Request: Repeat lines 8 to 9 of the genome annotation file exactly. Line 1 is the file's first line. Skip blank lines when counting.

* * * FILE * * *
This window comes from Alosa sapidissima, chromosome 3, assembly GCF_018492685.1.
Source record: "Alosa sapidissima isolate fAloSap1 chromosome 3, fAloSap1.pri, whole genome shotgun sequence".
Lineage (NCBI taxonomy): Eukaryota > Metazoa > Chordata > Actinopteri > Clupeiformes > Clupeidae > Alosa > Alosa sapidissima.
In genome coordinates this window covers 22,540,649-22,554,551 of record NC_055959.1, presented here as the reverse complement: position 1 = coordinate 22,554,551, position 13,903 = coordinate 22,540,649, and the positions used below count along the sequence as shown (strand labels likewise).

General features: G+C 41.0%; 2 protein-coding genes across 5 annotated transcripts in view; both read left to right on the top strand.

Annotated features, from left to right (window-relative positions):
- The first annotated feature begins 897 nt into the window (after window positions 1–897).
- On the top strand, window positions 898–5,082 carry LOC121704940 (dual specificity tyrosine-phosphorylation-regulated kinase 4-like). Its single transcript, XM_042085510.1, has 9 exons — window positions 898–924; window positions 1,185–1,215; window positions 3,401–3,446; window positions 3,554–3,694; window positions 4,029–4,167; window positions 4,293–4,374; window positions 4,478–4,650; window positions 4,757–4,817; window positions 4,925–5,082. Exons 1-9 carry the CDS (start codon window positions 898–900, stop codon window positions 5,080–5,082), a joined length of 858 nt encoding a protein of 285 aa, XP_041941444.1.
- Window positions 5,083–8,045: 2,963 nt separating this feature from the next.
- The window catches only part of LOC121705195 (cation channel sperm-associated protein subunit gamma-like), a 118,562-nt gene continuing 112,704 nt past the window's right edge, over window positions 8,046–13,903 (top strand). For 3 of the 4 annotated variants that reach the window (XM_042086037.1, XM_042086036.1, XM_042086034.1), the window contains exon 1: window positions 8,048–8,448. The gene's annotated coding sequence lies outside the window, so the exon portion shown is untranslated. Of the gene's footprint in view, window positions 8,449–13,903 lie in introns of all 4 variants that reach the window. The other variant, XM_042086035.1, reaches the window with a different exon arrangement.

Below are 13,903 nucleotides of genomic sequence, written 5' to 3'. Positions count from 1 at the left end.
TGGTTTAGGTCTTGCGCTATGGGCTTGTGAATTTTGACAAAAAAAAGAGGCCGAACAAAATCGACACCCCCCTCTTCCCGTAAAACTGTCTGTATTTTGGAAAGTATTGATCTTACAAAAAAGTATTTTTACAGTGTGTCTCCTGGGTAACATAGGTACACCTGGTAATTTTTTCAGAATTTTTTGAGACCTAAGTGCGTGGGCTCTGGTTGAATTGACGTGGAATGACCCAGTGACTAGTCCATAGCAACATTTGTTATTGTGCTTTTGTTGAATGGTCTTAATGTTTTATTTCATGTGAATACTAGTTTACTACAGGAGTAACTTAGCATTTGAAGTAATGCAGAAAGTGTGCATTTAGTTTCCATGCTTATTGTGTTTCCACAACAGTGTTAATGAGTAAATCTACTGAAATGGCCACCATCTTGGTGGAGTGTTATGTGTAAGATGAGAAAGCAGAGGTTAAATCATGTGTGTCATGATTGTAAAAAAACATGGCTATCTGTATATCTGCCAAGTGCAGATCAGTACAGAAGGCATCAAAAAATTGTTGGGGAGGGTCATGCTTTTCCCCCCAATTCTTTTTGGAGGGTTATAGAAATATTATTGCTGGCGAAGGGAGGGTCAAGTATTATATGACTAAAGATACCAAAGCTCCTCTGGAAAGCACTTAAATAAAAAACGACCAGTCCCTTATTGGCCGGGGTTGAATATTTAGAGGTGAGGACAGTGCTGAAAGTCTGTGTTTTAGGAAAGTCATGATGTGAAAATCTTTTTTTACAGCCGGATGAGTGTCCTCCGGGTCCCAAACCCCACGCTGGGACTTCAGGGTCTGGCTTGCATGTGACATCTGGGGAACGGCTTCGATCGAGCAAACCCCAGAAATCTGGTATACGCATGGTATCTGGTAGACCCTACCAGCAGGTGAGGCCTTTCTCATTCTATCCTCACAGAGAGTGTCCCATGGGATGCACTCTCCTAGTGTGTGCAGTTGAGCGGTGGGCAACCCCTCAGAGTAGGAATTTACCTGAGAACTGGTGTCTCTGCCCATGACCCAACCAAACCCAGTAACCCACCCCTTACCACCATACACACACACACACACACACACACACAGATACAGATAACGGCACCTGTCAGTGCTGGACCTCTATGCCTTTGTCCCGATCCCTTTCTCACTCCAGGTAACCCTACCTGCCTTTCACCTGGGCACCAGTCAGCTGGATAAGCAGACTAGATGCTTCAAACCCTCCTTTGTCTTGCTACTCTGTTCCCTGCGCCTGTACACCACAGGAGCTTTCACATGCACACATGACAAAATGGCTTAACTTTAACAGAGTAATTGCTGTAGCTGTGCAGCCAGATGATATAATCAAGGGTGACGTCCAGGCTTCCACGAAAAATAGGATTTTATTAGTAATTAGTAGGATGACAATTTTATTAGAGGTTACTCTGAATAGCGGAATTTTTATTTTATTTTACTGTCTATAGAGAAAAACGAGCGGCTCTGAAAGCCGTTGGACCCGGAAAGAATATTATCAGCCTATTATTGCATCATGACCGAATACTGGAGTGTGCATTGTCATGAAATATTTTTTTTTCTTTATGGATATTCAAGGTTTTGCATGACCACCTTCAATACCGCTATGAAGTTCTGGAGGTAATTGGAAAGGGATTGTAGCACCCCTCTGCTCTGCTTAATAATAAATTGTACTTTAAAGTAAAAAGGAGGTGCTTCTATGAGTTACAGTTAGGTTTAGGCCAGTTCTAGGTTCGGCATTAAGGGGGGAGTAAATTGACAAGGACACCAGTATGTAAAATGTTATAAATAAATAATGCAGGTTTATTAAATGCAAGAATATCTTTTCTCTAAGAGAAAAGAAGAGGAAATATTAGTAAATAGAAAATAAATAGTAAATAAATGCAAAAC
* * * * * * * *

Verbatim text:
- On the top strand, window positions 898–5,082 carry LOC121704940 (dual specificity tyrosine-phosphorylation-regulated kinase 4-like). Its single transcript, XM_042085510.1, has 9 exons — window positions 898–924; window positions 1,185–1,215; window positions 3,401–3,446; window positions 3,554–3,694; window positions 4,029–4,167; window positions 4,293–4,374; window positions 4,478–4,650; window positions 4,757–4,817; window positions 4,925–5,082. Exons 1-9 carry the CDS (start codon window positions 898–900, stop codon window positions 5,080–5,082), a joined length of 858 nt encoding a protein of 285 aa, XP_041941444.1.
- Window positions 5,083–8,045: 2,963 nt separating this feature from the next.